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Do you notice blood on your toothbrush every time you brush these days? Or persistent bad breath or taste in your mouth? Are your gums red and swollen? If you've noticed some or all of these symptoms, you may be suffering from gum disease or gingivitis.
It's time you take it more seriously
Gum disease begins with build-up of bacteria in plaque and if not treated it may end with destruction of the tissue that surrounds your teeth. There are a variety of factors including bad oral hygiene which cause plaque and tartar to get deposited on your teeth, causing irritation in the gums. In the early stages, gums become red and swollen, and bleed easily. This condition is called gingivitis, a mild form of gum disease.
If left untreated the bacteria in the plaque buildup and invade the surrounding bone and supporting structure of the teeth. This leads to periodontitis,a more severe form of gum disease. The gum pulls away from the teeth to form pockets and the bone that supports the teeth is destroyed. Once the tooth loses its support, it becomes less functional ultimately leading to its loss.
Look for the tell-tale signs
Initial stage of gum disease often goes unnoticed. As the disease progresses the colour of the gum changes from a healthy pink to bright red. It becomes swollen and bleeds even with gentle brushing of the teeth. It may sometimes be painful when touched. You may experience persistent bad breath or bad taste in the mouth. In advanced stages, the gum starts receding and detaches from the tooth forming deep pockets between your teeth and gums. You may experience sensitivity in your teeth. Your teeth may appear longer.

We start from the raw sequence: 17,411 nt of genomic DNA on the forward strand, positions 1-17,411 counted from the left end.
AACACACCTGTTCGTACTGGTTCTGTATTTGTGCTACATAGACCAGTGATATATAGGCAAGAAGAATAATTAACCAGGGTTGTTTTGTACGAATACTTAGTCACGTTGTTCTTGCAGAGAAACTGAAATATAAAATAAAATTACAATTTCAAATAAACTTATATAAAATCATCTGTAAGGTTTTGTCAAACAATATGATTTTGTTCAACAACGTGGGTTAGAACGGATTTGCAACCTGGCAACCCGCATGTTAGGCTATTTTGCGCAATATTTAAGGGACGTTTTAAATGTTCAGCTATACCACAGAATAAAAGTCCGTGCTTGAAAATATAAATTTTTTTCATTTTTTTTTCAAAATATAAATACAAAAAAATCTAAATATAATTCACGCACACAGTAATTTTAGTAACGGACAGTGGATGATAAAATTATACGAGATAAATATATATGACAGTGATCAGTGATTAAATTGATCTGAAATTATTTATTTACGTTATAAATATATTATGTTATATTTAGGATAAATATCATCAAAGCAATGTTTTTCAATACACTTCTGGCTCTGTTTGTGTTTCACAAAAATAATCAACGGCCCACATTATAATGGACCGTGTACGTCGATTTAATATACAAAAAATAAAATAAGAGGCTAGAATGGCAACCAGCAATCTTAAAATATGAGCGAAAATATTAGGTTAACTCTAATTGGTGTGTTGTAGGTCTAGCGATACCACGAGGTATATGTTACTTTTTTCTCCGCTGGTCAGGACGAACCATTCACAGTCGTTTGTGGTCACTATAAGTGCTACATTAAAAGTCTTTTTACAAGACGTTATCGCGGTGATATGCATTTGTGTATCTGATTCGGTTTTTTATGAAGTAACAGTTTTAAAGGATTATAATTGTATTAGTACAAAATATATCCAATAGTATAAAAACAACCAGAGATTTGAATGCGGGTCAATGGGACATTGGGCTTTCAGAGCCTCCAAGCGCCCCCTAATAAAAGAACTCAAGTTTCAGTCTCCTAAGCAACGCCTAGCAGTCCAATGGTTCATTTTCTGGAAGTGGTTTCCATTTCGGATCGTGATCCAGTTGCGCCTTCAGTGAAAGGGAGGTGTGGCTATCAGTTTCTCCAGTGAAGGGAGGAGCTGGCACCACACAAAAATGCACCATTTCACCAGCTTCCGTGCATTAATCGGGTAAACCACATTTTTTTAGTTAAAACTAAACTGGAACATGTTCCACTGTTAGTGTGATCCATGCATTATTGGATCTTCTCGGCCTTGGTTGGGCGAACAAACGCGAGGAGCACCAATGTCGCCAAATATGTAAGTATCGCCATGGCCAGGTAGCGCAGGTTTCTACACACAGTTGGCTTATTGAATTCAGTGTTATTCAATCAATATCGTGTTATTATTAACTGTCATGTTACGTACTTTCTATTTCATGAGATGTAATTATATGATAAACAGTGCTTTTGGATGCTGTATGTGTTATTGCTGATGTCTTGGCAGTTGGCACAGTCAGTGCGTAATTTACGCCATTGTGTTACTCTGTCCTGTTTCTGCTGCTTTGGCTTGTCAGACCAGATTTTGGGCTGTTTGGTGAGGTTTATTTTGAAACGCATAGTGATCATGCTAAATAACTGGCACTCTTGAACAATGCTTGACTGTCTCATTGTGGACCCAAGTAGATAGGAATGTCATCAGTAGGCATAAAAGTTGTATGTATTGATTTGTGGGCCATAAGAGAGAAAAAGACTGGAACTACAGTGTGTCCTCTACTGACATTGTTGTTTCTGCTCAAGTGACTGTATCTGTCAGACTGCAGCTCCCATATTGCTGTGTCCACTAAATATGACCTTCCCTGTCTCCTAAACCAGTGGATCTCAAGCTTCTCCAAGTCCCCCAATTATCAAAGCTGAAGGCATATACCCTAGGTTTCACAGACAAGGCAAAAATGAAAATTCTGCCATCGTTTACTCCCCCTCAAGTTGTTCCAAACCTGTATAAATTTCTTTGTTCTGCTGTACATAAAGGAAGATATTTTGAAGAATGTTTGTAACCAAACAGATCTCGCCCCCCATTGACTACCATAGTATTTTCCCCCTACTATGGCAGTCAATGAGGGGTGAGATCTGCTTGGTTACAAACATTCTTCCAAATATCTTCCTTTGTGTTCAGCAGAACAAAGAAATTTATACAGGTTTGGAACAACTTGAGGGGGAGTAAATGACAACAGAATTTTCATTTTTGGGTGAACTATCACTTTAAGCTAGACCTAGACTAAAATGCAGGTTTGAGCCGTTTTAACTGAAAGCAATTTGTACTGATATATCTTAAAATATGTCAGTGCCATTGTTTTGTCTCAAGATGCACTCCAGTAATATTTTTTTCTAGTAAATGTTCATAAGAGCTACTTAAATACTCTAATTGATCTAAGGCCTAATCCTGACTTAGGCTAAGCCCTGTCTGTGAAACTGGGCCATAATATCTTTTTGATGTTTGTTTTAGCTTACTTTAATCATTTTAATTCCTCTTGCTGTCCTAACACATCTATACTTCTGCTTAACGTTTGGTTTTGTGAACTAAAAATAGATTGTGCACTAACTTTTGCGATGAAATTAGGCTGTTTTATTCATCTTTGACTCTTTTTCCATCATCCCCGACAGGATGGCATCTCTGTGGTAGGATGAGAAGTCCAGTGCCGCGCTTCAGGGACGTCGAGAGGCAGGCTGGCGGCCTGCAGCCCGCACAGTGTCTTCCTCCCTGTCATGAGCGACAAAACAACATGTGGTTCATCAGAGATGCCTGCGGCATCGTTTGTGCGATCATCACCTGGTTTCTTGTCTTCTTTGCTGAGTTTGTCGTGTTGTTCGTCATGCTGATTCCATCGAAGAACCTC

As the disease progresses your teeth become loose and may shift. You may feel the changes in the way your teeth fit together upon biting. If you have partial dentures, you may notice changes in their fit too.
A visit to the dentist is warranted
If you notice any of the above signs and symptoms, schedule an appointment with your dentist.He will examine your mouth and teeth with a probe and look for signs of red, swollen gums. Plaque or tartar may be present at the gum line. He may measure the depth of the pocket below your gums with a probe. The larger and deeper the pocket, the more severe is the disease. He may also look for signs of teeth sensitivity and mobility. Dental x-ray may be taken to look for severity of bone destruction.
Treatment options depend on the stage of the disease. Your dentist will also take into account your response to previous treatments, if any, and your overall health. The main goal of treatment of gum disease is to reduce inflammation, infection and depth of pockets, stop disease progression and help reattachment of healthy gums to teeth. Treatments can range from nonsurgical methods to control growth of bacteria (like professional cleaning or scaling) to surgical restoration of supportive tissues like the bone, gums and periodontium.[polldaddy poll=7032293]
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